What do most children expect from a Birthday Party? Gifts, balloons, party decorations, and a lot of sugar in a form of a dessert :) Montessori approach on the other hand, aims to introduce a deeper and more meaningful understanding of what a birthday truly means. Little children cannot comprehend abstract ideas very well. So, telling them the date of their  birthday is as abstract to them as quantum leap to us, the adults. Instead, during a Montessori celebration, a child is offered a first impression of the relationship between the Earth and the Sun, and taught that a year is the amount of time it takes for the Earth to circle around the Sun once. A birthday child will generally tell a story of their life from birth to the present day (or a parent can tell a story if a child is too small).

Smaller children celebrate Montessori Birthday by "walking the Earth" (read Adrian's 3rd Birthday Celebration here), where a birthday child is given a globe representing the Earth, a candle or a lamp is lit in the middle representing the Sun, and a circle is drawn on the floor either with a masking tape, or laid with a long piece of rope representing the orbit the Earth makes around the Sun. A child, while holding the globe, would slowly walk the line on the floor, realizing that the globe stands for the Earth, the planet we live on; and that every time the Earth goes all the way around the Sun, one whole year is passing by. "It takes one year for the Earth to go around the Sun one time – that is when you celebrate your birthday: when the Earth had completed its round."

Julia just started Elementary at a wonderful Montessori school, so at her age level, instead of "walking the Earth", children sit in a circle, and Julia would mark her birth date on a season wheel, and then read her "life-story" year-by-year from a timeline. To prepare, Julia would look back at a year, reminisce, think of the most prominent events that had occurred, and hand-write them into the space provided, choose the pictures which would complement her writing, and I would finally laminate the pages, to prolong their use.

Julia marking the month of her birthday on the season wheel.

A teacher lighting the candle to represent the Sun.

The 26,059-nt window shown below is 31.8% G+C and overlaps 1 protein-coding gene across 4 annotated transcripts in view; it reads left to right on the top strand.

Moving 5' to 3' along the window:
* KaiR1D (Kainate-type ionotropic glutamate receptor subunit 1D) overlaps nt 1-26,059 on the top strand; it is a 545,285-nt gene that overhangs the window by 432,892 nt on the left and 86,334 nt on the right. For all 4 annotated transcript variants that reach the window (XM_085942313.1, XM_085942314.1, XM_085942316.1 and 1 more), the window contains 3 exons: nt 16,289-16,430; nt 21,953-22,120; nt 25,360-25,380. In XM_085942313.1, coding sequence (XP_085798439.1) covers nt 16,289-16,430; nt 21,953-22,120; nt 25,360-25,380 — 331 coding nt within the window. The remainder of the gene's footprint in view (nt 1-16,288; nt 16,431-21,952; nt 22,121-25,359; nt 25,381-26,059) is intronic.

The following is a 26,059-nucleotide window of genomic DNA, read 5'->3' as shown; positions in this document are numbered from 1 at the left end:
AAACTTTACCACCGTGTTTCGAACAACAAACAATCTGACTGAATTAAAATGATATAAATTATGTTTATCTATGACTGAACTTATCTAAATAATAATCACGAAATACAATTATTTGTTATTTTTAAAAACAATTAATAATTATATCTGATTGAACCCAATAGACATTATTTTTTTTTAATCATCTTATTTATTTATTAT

Here is where the ultrasound picture came handy 🙂

Julia is showing to her classmates the "Before I was born" page from her Timeline.

Showing the "Just Born" page from a timeline

When Julia was 4, her baby brother was born, so Adrian wanted to see his picture:)

After Julia have shared her "life-story"until her present birthday, children sang her a Happy Birthday Song.

https://player.vimeo.com/video/183698282

Julia's wish: "Peace Everywhere: inside oneself, among the family, in the world …"

"Blowing off" the candle

You may also make a box, where you can collect pictures or sentimental things that represent each year. This way, the child can look through them each birthday. You might also want to consider making a time capsule of objects to help a child to reminisce the years that have gone by. If you have done a scrapbook, you would know what I am talking about: a picture, a ticket, some art or anything memorable your child decides to add.

Just a note: birthday gifts are a big part of our children's birthdays, but they cannot be the entire focus of the birthday celebration forgetting the true meaning of the day of birth. Montessori approach helps us make it the day of reflection, a moment to make wishes, build dreams, a time to appreciate, remember, and gather together with loved and dear ones!

A birthday card from Julia's Grandparents from South Korea.

A gift from a friend from her new Elementary class 🙂

Thank you, everyone, for your kind wishes, for thinking of us, and for being in our lives.

For more reading, there is a nice overview of Montessori Celebration of Life (Birthday Celebration) and Waldorf inspired Birthday Ring from Montessori Print Shop.